Today’s dose of BBC climate propaganda:
Flash flooding affects cities across the world and has become more common because of climate change.
Parts of London and the south of England were left underwater after heavy rain in July.
What is flash flooding?
Flash floods usually happen during intense rainfall – when the amount of water is too much for drains and sewers to deal with.
It can occur very quickly and without much warning.
Roads can become unpassable – with vehicles abandoned – and homes and shops damaged by floodwater.
Floods can affect key public infrastructure including transport networks and hospitals. In London, some hospitals had to ask patients to stay away after they lost power.
Why does it happen in cities and towns?
Urban areas are more likely to experience this type of “surface water” flooding because they have a lot of hard surfaces – everything from paved front gardens to roads, car parks, and high streets.
When rain hits them it can’t soak into the ground as it would do in the countryside.
An example was seen when New York City was hit by Storm Elsa in July, flooding the subway system.
You would have thought the BBC has answered its own question in those last few sentences, but, surprise surprise, they have to wheel out the climate change bogeyman:
In many places – including much of the UK – old sewer systems were built based on historic rainfall projections.
Dr. Veronica Edmonds-Brown of the University of Hertfordshire said the growth of London was also a problem as its Victorian-era drainage system “cannot cope with the huge increase in population”.
What utter drivel!
Victorian sewers were not built to channel rainfall, they were designed to carry sewage away. Can you honestly imagine some Victorian engineer working out how much rainfall might come down?
The harsh truth is that London and other cities have long ago outgrown those old sewers.
Much more of a problem though is that cities are now almost entirely concreted over. Back in Victorian times, large areas were bare earth and vegetation, so rainfall simply drained away into the soil rather than down drains.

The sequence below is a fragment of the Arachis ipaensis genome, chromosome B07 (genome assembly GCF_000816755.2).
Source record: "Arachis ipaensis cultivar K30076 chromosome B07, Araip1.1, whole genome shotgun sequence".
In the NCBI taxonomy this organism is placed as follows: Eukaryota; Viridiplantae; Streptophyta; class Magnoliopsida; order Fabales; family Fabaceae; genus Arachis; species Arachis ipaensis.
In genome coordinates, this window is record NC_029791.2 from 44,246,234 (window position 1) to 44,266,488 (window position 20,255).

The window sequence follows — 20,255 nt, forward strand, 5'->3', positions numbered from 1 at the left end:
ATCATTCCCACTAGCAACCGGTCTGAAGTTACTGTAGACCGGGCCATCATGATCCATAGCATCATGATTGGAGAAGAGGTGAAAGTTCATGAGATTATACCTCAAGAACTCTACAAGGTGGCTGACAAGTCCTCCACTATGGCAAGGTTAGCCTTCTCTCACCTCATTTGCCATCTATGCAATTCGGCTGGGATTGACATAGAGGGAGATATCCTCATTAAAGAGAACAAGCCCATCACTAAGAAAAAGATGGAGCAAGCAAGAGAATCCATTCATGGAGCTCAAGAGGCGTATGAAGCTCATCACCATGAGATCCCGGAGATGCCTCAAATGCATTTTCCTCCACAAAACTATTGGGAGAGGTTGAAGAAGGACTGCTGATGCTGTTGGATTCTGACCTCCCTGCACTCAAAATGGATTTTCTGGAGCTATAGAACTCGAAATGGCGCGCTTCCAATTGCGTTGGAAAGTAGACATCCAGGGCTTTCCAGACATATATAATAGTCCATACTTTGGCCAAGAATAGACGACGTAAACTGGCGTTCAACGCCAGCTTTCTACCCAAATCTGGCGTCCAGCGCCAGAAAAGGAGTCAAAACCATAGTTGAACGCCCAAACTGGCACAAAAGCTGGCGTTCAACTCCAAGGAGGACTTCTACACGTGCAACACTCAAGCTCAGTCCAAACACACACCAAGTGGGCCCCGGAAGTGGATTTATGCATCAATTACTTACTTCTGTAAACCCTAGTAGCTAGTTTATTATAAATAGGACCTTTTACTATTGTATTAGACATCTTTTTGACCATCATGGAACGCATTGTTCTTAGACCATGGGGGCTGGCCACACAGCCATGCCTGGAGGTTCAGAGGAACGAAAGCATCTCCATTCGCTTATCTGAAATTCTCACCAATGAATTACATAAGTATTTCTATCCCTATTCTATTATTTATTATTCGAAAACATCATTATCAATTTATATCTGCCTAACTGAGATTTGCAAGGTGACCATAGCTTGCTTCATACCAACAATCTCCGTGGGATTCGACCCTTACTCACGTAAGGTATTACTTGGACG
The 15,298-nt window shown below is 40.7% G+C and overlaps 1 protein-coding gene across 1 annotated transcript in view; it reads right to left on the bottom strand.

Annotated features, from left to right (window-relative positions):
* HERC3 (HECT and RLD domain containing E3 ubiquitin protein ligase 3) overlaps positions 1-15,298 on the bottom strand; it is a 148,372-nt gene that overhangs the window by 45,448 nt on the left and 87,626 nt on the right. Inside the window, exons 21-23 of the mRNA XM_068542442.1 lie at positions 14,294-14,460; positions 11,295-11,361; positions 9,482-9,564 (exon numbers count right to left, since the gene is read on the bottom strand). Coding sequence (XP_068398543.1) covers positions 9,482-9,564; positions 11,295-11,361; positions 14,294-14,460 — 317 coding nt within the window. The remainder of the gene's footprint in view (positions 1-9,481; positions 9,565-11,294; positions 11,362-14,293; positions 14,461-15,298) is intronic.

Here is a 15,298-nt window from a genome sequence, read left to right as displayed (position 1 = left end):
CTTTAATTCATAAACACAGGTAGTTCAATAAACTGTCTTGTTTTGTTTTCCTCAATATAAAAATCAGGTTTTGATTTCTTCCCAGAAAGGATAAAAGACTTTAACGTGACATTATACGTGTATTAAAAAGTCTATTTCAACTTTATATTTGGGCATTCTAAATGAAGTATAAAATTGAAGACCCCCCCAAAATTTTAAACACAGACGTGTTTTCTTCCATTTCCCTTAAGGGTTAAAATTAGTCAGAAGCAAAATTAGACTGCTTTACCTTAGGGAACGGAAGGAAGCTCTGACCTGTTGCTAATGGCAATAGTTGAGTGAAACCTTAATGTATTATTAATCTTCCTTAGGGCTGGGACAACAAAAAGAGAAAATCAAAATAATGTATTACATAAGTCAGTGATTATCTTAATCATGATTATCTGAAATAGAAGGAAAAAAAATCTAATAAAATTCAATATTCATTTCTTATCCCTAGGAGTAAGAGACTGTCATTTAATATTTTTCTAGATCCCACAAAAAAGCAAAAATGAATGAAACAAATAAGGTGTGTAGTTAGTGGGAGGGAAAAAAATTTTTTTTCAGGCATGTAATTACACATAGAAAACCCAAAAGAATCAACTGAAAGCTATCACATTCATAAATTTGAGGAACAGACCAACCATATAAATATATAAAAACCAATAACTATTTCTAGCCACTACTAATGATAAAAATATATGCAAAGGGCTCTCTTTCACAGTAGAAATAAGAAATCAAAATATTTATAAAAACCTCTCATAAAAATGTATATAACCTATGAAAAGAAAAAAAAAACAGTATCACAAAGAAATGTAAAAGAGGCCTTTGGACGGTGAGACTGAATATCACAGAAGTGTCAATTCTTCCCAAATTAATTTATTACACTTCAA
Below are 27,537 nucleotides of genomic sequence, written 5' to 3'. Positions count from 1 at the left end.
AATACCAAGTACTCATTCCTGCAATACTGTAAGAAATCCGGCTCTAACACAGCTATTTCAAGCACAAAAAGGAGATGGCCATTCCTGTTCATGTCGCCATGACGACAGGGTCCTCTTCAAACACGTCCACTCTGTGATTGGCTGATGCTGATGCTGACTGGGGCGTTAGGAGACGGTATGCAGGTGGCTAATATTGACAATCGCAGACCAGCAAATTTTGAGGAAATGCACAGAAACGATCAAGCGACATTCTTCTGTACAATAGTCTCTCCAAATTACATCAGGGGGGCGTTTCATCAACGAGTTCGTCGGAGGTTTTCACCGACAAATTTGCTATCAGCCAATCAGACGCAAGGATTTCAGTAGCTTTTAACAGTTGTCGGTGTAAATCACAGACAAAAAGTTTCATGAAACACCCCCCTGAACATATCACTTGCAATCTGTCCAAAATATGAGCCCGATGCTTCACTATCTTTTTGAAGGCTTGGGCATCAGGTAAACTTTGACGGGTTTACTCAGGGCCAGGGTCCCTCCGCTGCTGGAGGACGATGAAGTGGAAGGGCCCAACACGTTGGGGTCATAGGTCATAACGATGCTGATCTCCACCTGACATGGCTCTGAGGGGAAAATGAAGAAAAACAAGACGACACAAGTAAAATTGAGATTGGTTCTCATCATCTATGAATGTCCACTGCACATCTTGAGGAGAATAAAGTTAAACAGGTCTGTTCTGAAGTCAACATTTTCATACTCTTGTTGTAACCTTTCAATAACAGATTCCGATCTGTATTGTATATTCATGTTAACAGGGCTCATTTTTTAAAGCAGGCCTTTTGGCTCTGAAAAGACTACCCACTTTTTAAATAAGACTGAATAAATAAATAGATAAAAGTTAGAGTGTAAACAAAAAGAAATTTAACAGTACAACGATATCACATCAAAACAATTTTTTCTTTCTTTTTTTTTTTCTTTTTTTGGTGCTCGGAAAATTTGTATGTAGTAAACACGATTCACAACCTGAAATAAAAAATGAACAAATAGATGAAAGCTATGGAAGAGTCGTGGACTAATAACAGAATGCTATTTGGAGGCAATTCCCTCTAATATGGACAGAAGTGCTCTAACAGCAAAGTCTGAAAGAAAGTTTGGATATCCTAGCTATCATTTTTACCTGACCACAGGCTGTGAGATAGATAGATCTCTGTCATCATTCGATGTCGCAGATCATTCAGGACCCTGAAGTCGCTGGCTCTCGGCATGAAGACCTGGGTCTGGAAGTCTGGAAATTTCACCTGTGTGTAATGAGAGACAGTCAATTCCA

Naturally, the BBC goes further:
Many factors contribute to flooding, but climate change makes extreme rainfall more likely.
A warmer atmosphere can hold more moisture and so these storms become more intense.
According to Prof Hayley Fowler, of the UK Climate Resilience Programme, flash flooding used to be “relatively unusual”.
But she said warming means “these heavy short-duration bursts from thunderstorms which cause flash flooding are becoming more common”.
Ms. Fowler’s research suggests flash floods – measured as 30mm of rain per hour – “will increase fivefold by the 2080s” if climate change continues on its current track.
As is usually the case with these claims, there is no attempt to provide any data backing them up, only some dire warning of what might happen in sixty years’ time.
Where is the evidence that flash floods are more common now? And where is the evidence that rainfall in England is getting more extreme?
In fact, the study which the BBC links to, by Fowler herself, shows that there is no such trend here. This is based on another Fowler study, which concludes:
“Natural variability appears to dominate currently observed trends…”
If, of course, her theory is correct, we would expect to see clear evidence at the longest-running weather site in the country, at Radcliffe Observatory, at Oxford University.
But we don’t:
When the data does not fit the theory, change the theory!
All of this latest BBC propaganda is, of course, on the back of some flash floods in London on Sunday, where the highest daily rainfall was just 41.6 mm:
This, needless to say, is not an unusual occurrence.
In 1975, four times as much fell in the space of fewer than three hours over Hampstead. (Christopher Booker maintains that most of this fell in about 20 minutes, as he sat on a bus in the middle of it all!)
In any other branch of science, no scientist would make claims without the facts to back it up. But in climate science, the climate charlatans are allowed to make it up as they go along.
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